It would also be used with garlic for common colds
as well as for cooking

Coconut oil is versatile and still retains its use in Jamaican homes.

Wednesday, 11 June 2014

Callaloo Pineapple Juice

A Refreshing Glass of Pineapple and Callaloo Juice

It is often said that you should avoid mixing fruits and vegetables, as the combination is counterproductive. Fruits provide a cleansing effect since they are not stored in the body while vegetables nourish the body and repair cells. However, in my opinion, adding fruits to your green juices, which can be quite distasteful, is a creative way of enhancing the taste and making green juices more appealing. Furthermore, the sugar in fruits act as the sweetening agent and therefore means that you do not have to add complex sugars.

In Jamaica, Callaloo (a green leafy vegetable) is used in many different ways. It is a cheap source of iron and other essential vitamins and minerals, as it grows wildly and easily and does not need any extra attention. Many Jamaicans grow the shrub in their backyards. It grows very fast and can be reaped within a week and half to two weeks after planting. The plant has a lot of fine seeds, which can be sown, even without drying them.

The Callaloo Plant

Callaloo, as I previously stated, can be prepared in a variety of ways. In juices,one pot meals such as Polenta or Turned Cornmeal, seasoned rice(these are famous in the Caribbean), Callaloo Cups, Callaloo Rice; It can be Steamed and had with your choice of staple(s): Yams, Banana, Rice, Potatoes etc..., the possibilities are endless.

In this issue, I will share with you, the recipe of my very own Callaloo and Pineapple Juice.

Callalloo and Pineapple Juice Recipe
3 Stalks of freshly cut Callaloo
1 small Pineapple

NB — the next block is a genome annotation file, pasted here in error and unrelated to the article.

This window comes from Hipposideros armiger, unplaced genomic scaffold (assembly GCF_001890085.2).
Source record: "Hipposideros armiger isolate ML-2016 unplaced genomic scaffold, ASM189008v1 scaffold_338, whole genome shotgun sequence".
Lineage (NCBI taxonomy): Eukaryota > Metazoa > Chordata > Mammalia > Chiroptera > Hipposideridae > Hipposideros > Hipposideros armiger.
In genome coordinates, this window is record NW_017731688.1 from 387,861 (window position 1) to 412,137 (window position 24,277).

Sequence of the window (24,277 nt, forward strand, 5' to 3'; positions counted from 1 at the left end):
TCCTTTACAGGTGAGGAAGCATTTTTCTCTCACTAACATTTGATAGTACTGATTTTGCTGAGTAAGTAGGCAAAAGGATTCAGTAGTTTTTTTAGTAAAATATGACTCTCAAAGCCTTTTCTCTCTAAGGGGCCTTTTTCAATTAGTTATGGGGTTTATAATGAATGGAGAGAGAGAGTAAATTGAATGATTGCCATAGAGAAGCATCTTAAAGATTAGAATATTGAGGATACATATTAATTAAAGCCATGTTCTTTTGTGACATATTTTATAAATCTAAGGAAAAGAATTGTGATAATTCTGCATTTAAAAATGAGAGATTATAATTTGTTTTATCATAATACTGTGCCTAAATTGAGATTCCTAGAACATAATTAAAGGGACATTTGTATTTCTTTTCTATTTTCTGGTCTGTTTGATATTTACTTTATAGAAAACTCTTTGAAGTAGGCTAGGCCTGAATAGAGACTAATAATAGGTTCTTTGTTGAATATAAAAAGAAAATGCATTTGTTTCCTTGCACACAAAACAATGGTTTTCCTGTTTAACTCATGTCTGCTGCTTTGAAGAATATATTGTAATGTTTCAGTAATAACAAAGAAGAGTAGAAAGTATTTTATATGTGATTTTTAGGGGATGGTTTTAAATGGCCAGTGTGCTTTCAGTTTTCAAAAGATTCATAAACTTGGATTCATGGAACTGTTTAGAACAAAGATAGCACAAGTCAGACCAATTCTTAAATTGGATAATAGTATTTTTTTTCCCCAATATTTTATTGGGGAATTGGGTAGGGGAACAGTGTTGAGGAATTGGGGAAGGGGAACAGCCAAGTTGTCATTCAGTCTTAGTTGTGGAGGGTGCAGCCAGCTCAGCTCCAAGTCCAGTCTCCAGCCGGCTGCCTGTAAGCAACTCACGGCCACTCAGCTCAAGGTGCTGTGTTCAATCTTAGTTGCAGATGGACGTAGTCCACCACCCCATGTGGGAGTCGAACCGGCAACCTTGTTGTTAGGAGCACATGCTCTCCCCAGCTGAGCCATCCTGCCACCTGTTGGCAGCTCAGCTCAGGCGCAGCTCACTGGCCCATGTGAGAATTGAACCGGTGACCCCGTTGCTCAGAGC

1/2 Joint of Celery
1 Stalk of Parsley
1 1/2 cup of Water
a medium piece of Ginger (or according to your taste)
2 tbsp. Granulated sugar (optional)

First, cut pineapple into chunks as well as cut the callaloo and Parsley leaves and stems into shreds, Place in separate containers. Add Pineapple to blender and blend until smooth, (or extract pineapple juice using a Juice extractor). Next, add the Callaloo, Celery, Parsley and ginger and blend until smooth also. Strain the ingredients and sweeten to taste.
Decorate and Serve Chilled.

Tuesday, 1 April 2014

Itchy Scalp Remedy: Swivel/ Sour Orange

Sour or swivel orange was a major part of a hair wash/ cleansing routine. Before many poor Jamaicans who resided in rural Jamaica were exposed to the "luxury of Shampoos," the swivel orange was the shampoo of the day. It was said to have been effective in the treatment of itchy, dry scalp.

The juice from the fruit would be squeezed over the entire head and scrubbed using the finger pads. It would then be left on the head/ hair for a short period of time before rinsing and washing with just about any soap that was available.

Other natural ingredients that played a part in hair routine were tuna, aloe vera aka single bible, castor oil and coconut oil.

The Tuna Plant

Aloe Vera

The Oil Nut Tree (Castor Oil)